USAID uses data.gov for crowdsourcing
The U.S. Agency for International Development turned to crowdsourcing to fill missing data gaps it uncovered while trying to map where its development credit authority loans were being issued. After considering several platforms, the agency found a surprising crowdsourcing solution in data.gov, said Stephanie Grosser, presidential management fellow at USAID, during a June 28 event, hosted by the Wilson Center in Washington, D.C.
"People in the government have only used data.gov to open and release data. It's never been used as an interactive platform to actually crowdsource," said Grosser.
"We realized that pretty easily we could manipulate the platform to be interactive and to be used for crowdsourcing. So, at no cost to the agency we were able to do that," she added.
While the data set was open to anyone, USAID wanted a traceable record of who was altering the data, to ensure accountability and accuracy.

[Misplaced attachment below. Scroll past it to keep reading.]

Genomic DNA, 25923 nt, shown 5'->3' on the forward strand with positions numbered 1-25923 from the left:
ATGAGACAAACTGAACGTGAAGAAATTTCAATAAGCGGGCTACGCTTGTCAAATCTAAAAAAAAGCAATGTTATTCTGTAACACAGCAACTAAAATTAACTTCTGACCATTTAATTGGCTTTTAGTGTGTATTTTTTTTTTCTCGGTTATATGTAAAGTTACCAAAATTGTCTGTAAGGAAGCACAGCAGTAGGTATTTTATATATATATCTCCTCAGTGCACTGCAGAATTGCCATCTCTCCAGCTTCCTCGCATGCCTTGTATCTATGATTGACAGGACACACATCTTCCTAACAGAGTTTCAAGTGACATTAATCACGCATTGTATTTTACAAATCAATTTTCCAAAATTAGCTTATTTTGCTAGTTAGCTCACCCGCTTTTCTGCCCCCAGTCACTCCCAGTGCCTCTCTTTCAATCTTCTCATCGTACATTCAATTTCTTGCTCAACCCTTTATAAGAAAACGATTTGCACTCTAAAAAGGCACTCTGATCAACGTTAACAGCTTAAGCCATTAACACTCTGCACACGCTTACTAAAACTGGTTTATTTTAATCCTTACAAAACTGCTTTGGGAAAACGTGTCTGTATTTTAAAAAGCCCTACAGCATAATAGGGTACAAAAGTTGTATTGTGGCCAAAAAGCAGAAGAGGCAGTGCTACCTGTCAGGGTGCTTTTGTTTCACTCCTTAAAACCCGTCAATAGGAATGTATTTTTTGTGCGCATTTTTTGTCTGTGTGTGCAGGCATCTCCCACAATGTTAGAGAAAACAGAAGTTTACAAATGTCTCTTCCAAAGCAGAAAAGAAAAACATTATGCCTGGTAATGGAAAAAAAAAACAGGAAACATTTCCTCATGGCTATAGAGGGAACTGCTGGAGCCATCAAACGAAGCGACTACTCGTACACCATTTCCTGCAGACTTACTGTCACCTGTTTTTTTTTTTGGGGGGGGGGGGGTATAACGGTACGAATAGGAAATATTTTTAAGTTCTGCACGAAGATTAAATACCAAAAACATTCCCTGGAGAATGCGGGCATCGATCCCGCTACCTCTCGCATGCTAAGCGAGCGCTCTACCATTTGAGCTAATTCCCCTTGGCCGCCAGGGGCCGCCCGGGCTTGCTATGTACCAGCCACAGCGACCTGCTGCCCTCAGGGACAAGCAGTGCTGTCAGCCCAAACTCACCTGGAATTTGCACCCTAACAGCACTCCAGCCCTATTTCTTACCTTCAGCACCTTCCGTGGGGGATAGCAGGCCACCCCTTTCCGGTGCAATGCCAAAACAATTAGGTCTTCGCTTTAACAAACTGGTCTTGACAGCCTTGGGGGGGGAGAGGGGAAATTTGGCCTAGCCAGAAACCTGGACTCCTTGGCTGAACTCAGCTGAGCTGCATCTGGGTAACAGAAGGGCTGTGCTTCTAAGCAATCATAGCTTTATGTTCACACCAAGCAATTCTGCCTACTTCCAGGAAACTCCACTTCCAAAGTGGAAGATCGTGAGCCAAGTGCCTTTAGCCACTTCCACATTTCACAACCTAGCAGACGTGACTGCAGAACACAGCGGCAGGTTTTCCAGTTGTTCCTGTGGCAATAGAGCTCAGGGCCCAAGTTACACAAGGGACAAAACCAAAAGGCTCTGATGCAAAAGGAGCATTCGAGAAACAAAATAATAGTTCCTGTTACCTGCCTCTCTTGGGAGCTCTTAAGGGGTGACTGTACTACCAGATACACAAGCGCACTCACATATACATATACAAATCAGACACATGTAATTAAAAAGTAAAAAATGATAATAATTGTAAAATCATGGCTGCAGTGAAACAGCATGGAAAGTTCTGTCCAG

The agency used a Google Doc with instructions on how to help clean the data set, and users were required to digitally check a volunteer agreement to participate, said Grosser. Once a user said how many records he wanted to clean, only that specific data set would be accessible upon login to data.gov, she said.
Because USAID only allowed those with data.gov accounts to participate, it was easier for the agency to know who was altering the data, and ensure data quality, said Grosser.
For other agencies considering crowdsourcing, Shadrock Roberts, senior spatial analyst at USAID, suggests that they dedicate time to recruiting the right people to contribute.
"If you want to build these sorts of relationships and use the crowd you need to build these relationships and you need to build that capacity into your own organization," said Roberts. "It takes a project manager. It takes someone with dedicated time who understands how to reach back to these groups to really run this."
- go to the event page (includes archived webcast, audio and presentation slides)